Two AmerisourceBergen/Xcenda policy experts discuss the coming wave of pharmacy benefit biosimilars, formulary decisions, pricing transparency, and the Biden Administration’s push for lower-cost biologics.
In this interview, Center for Biosimilars® Senior Editor Tony Hagen discusses formulary decisions and drug price reform with AmerisourceBergen/Xcenda drug reimbursement experts Jennifer Snow, MPH, vice president of Reimbursement and Policy Insights, and Tasmina Hydery, PharmD, MBA, BCGP, assistant director of Integrated Technology Solutions.
Both Snow and Hydery discussed pharmacy and biosimilars in a panel discussion at the recent Academy of Managed Care Pharmacy Nexus 2021 meeting.
The arrival of pharmacy benefit biosimilars, particularly in the form of self-administered adalimumab biosimilars, could lead to much more negotiating activity between payers and physicians, who would become primarily prescribers of these products, rather than administrators, Snow says.
However, the crystal ball is hazy on the future degree to which prior authorizations factor into biosimilar use, she says. Snow is anticipating less of a role for prior authorization.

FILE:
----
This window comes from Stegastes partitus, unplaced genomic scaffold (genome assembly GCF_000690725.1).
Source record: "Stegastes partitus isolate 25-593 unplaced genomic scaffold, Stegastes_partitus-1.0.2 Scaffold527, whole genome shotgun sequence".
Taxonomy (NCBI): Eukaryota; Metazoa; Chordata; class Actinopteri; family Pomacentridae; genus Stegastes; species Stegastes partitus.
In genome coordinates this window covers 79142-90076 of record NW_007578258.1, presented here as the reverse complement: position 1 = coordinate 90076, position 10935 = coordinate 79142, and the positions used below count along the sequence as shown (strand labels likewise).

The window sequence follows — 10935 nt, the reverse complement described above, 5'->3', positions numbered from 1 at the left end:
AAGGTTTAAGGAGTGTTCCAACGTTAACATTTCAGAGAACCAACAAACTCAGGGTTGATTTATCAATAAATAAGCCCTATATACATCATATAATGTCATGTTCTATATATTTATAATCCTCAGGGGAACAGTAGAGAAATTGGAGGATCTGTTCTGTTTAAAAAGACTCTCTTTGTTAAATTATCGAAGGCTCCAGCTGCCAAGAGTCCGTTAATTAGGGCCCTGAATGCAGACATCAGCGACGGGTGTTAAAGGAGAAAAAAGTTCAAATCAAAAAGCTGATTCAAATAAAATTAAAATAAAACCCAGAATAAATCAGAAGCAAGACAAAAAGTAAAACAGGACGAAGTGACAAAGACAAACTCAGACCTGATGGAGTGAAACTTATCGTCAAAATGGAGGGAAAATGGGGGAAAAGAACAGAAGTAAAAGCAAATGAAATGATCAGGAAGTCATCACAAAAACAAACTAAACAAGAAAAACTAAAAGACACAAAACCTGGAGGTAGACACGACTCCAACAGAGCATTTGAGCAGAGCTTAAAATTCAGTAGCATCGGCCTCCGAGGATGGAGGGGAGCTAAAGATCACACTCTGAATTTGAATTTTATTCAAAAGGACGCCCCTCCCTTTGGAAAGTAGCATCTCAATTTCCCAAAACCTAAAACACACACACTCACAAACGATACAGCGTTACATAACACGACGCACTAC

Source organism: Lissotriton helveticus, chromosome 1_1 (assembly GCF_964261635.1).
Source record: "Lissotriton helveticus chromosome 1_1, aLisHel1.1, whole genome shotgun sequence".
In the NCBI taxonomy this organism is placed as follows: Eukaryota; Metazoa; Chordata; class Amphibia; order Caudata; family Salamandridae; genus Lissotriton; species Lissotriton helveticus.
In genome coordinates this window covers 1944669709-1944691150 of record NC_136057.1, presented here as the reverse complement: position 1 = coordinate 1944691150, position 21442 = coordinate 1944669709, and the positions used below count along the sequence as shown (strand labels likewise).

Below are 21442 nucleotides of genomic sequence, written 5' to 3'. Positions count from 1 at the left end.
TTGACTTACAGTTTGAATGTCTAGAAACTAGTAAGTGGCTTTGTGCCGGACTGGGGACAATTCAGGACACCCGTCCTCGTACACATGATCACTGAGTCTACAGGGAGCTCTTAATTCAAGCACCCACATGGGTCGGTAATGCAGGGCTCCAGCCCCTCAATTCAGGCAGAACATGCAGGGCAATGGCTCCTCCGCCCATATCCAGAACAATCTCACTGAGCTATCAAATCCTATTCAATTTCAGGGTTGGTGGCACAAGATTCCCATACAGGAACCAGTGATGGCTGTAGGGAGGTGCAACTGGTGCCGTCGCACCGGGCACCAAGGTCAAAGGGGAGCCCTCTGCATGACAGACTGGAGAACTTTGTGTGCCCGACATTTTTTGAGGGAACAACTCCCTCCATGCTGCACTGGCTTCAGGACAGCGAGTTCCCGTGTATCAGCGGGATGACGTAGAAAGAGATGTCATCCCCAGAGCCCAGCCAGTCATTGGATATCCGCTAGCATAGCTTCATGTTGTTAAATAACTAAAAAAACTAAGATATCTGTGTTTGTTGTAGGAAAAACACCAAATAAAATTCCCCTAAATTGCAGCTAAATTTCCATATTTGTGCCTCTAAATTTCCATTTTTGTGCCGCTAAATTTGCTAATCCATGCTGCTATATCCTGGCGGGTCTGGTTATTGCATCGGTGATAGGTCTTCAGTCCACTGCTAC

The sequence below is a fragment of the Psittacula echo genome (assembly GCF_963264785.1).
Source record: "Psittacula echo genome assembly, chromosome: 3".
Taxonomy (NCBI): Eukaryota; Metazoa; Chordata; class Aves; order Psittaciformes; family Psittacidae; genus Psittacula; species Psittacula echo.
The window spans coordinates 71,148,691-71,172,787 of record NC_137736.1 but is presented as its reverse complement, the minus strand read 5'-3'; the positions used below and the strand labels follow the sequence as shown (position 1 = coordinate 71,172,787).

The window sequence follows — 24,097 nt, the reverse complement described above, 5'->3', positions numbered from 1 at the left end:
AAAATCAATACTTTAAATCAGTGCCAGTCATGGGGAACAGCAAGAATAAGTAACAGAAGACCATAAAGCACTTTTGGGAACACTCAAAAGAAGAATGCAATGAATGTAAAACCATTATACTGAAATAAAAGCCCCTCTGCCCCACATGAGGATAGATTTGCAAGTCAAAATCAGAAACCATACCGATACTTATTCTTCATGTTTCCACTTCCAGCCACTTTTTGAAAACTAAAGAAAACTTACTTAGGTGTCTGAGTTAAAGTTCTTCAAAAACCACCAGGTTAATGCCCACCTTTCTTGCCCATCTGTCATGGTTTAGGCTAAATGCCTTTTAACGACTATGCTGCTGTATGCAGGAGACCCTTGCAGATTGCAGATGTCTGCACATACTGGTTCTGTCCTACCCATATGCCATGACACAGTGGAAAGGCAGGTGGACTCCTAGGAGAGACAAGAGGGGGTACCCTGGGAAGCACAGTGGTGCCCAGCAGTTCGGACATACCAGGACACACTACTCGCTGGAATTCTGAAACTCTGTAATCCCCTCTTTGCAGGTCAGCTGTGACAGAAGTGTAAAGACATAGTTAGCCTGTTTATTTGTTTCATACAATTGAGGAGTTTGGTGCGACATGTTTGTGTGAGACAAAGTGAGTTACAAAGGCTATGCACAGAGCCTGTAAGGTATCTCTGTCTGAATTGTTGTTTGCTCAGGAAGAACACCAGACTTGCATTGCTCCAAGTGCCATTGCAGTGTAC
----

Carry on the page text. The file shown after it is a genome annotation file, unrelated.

An interesting situation could develop when adalimumab biosimilars start to arrive on market. Much of the marketplace has already moved to citrate-free adalimumab, which is considered less painful upon injection: however, most of the approved adalimumab biosimilars contain citrate buffers, for drug stabilization, and there may be some pushback from patients who are asked to switch back to these agents simply because they may cost less than the originator agent, Hydery says.
Is the US market sufficiently patient centric? Snow says it’s much more payer centric, and that’s a function of the way the marketplace is structured. And although President Biden is continuing the effort to impose price reductions through controls, price negotiations, and imports, some of these ideas may never germinate, she says.
One proposal is to give all biosimilars and reference products from the same class of therapeutics an identical billing code, which federal policy experts say would help to spur competition and bring high-priced biologics into a more affordable range. However, Snow is concerned that code consolidation could pull the floor out from underneath drug prices and cause a “spiral” that could discourage competition, not encourage it.
The Biden Administration is also angling for greater price transparency, as much of what goes into determining the final cost of drugs to patients and health care institutions is hidden from public view. Hydery says this is a structural issue that by the very nature of the way business is done may not be easy to eliminate. “Even to this day, we don’t know who’s getting the cost benefit from a formulary decision, or the price benefit. Is it really trickling down to the patient?”